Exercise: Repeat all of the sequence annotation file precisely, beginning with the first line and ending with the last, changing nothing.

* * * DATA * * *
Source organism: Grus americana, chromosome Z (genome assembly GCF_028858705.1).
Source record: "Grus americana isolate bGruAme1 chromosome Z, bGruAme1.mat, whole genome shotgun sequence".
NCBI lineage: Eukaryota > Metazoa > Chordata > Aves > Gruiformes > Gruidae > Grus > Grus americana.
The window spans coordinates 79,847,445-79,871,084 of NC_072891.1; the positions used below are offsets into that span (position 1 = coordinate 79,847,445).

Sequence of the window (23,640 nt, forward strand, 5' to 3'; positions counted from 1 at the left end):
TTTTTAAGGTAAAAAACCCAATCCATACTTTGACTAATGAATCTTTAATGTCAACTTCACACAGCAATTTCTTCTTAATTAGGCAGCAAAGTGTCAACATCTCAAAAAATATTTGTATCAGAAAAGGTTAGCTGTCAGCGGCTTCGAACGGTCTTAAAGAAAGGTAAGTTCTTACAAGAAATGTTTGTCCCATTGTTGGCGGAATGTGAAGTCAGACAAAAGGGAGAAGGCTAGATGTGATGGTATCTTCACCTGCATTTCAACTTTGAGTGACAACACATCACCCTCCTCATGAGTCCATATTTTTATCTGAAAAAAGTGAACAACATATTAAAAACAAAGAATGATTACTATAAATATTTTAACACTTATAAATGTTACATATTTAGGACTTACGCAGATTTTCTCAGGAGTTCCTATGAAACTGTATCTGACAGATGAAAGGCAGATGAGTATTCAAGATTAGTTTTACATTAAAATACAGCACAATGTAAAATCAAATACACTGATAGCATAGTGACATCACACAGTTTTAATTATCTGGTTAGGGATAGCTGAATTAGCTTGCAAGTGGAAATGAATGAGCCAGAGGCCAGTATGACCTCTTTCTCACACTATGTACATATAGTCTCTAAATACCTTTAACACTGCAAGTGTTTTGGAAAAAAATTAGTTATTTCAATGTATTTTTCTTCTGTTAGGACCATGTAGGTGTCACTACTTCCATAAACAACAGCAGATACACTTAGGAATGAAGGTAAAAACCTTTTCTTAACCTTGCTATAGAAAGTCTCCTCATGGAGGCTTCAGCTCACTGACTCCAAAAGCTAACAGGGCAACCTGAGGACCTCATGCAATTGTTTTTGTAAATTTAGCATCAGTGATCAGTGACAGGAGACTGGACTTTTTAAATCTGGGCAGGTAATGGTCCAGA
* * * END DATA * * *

Source organism: Grus americana, chromosome Z (genome assembly GCF_028858705.1).
Source record: "Grus americana isolate bGruAme1 chromosome Z, bGruAme1.mat, whole genome shotgun sequence".
NCBI lineage: Eukaryota > Metazoa > Chordata > Aves > Gruiformes > Gruidae > Grus > Grus americana.
The window spans coordinates 79,847,445-79,871,084 of NC_072891.1; the positions used below are offsets into that span (position 1 = coordinate 79,847,445).

Sequence of the window (23,640 nt, forward strand, 5' to 3'; positions counted from 1 at the left end):
TTTTTAAGGTAAAAAACCCAATCCATACTTTGACTAATGAATCTTTAATGTCAACTTCACACAGCAATTTCTTCTTAATTAGGCAGCAAAGTGTCAACATCTCAAAAAATATTTGTATCAGAAAAGGTTAGCTGTCAGCGGCTTCGAACGGTCTTAAAGAAAGGTAAGTTCTTACAAGAAATGTTTGTCCCATTGTTGGCGGAATGTGAAGTCAGACAAAAGGGAGAAGGCTAGATGTGATGGTATCTTCACCTGCATTTCAACTTTGAGTGACAACACATCACCCTCCTCATGAGTCCATATTTTTATCTGAAAAAAGTGAACAACATATTAAAAACAAAGAATGATTACTATAAATATTTTAACACTTATAAATGTTACATATTTAGGACTTACGCAGATTTTCTCAGGAGTTCCTATGAAACTGTATCTGACAGATGAAAGGCAGATGAGTATTCAAGATTAGTTTTACATTAAAATACAGCACAATGTAAAATCAAATACACTGATAGCATAGTGACATCACACAGTTTTAATTATCTGGTTAGGGATAGCTGAATTAGCTTGCAAGTGGAAATGAATGAGCCAGAGGCCAGTATGACCTCTTTCTCACACTATGTACATATAGTCTCTAAATACCTTTAACACTGCAAGTGTTTTGGAAAAAAATTAGTTATTTCAATGTATTTTTCTTCTGTTAGGACCATGTAGGTGTCACTACTTCCATAAACAACAGCAGATACACTTAGGAATGAAGGTAAAAACCTTTTCTTAACCTTGCTATAGAAAGTCTCCTCATGGAGGCTTCAGCTCACTGACTCCAAAAGCTAACAGGGCAACCTGAGGACCTCATGCAATTGTTTTTGTAAATTTAGCATCAGTGATCAGTGACAGGAGACTGGACTTTTTAAATCTGGGCAGGTAATGGTCCAGA